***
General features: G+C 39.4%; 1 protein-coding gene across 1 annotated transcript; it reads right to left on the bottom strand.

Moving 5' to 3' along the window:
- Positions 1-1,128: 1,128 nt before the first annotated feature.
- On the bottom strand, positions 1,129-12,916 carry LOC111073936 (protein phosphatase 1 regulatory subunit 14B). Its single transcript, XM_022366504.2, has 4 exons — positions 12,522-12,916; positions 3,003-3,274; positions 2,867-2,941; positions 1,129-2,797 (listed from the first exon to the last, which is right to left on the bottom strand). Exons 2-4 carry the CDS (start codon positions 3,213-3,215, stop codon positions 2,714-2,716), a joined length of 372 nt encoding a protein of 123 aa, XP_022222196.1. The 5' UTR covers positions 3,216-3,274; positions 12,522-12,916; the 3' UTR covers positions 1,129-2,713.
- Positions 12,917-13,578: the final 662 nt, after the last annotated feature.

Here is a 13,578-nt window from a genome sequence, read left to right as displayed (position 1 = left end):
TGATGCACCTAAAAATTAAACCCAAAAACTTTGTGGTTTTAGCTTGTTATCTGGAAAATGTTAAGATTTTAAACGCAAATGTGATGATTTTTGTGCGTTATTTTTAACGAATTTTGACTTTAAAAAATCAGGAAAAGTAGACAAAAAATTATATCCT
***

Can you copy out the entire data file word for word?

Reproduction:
General features: G+C 39.4%; 1 protein-coding gene across 1 annotated transcript; it reads right to left on the bottom strand.

Moving 5' to 3' along the window:
- Positions 1-1,128: 1,128 nt before the first annotated feature.
- On the bottom strand, positions 1,129-12,916 carry LOC111073936 (protein phosphatase 1 regulatory subunit 14B). Its single transcript, XM_022366504.2, has 4 exons — positions 12,522-12,916; positions 3,003-3,274; positions 2,867-2,941; positions 1,129-2,797 (listed from the first exon to the last, which is right to left on the bottom strand). Exons 2-4 carry the CDS (start codon positions 3,213-3,215, stop codon positions 2,714-2,716), a joined length of 372 nt encoding a protein of 123 aa, XP_022222196.1. The 5' UTR covers positions 3,216-3,274; positions 12,522-12,916; the 3' UTR covers positions 1,129-2,713.
- Positions 12,917-13,578: the final 662 nt, after the last annotated feature.

Here is a 13,578-nt window from a genome sequence, read left to right as displayed (position 1 = left end):
TGATGCACCTAAAAATTAAACCCAAAAACTTTGTGGTTTTAGCTTGTTATCTGGAAAATGTTAAGATTTTAAACGCAAATGTGATGATTTTTGTGCGTTATTTTTAACGAATTTTGACTTTAAAAAATCAGGAAAAGTAGACAAAAAATTATATCCT